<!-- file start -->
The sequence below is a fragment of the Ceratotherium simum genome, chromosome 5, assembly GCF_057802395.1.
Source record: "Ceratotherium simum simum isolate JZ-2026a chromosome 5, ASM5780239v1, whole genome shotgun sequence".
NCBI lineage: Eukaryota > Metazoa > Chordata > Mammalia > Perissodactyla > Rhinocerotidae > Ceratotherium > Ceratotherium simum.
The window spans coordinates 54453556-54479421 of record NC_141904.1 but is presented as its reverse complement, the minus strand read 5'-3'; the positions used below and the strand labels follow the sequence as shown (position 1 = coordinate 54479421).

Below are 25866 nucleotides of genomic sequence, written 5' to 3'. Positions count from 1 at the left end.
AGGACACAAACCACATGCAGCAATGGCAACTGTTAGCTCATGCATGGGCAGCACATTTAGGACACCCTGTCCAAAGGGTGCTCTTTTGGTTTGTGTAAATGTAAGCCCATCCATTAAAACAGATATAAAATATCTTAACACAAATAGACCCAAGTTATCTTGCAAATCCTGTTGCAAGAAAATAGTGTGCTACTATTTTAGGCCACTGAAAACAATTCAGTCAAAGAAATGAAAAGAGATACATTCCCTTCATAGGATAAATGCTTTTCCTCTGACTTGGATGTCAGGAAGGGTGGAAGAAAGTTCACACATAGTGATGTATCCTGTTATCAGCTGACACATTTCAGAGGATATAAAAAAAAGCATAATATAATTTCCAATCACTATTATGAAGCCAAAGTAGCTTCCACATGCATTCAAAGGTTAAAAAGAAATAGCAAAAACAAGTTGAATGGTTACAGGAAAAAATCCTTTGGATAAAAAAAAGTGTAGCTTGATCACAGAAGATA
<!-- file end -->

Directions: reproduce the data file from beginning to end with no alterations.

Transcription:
The sequence below is a fragment of the Ceratotherium simum genome, chromosome 5, assembly GCF_057802395.1.
Source record: "Ceratotherium simum simum isolate JZ-2026a chromosome 5, ASM5780239v1, whole genome shotgun sequence".
NCBI lineage: Eukaryota > Metazoa > Chordata > Mammalia > Perissodactyla > Rhinocerotidae > Ceratotherium > Ceratotherium simum.
The window spans coordinates 54453556-54479421 of record NC_141904.1 but is presented as its reverse complement, the minus strand read 5'-3'; the positions used below and the strand labels follow the sequence as shown (position 1 = coordinate 54479421).

Below are 25866 nucleotides of genomic sequence, written 5' to 3'. Positions count from 1 at the left end.
AGGACACAAACCACATGCAGCAATGGCAACTGTTAGCTCATGCATGGGCAGCACATTTAGGACACCCTGTCCAAAGGGTGCTCTTTTGGTTTGTGTAAATGTAAGCCCATCCATTAAAACAGATATAAAATATCTTAACACAAATAGACCCAAGTTATCTTGCAAATCCTGTTGCAAGAAAATAGTGTGCTACTATTTTAGGCCACTGAAAACAATTCAGTCAAAGAAATGAAAAGAGATACATTCCCTTCATAGGATAAATGCTTTTCCTCTGACTTGGATGTCAGGAAGGGTGGAAGAAAGTTCACACATAGTGATGTATCCTGTTATCAGCTGACACATTTCAGAGGATATAAAAAAAAGCATAATATAATTTCCAATCACTATTATGAAGCCAAAGTAGCTTCCACATGCATTCAAAGGTTAAAAAGAAATAGCAAAAACAAGTTGAATGGTTACAGGAAAAAATCCTTTGGATAAAAAAAAGTGTAGCTTGATCACAGAAGATA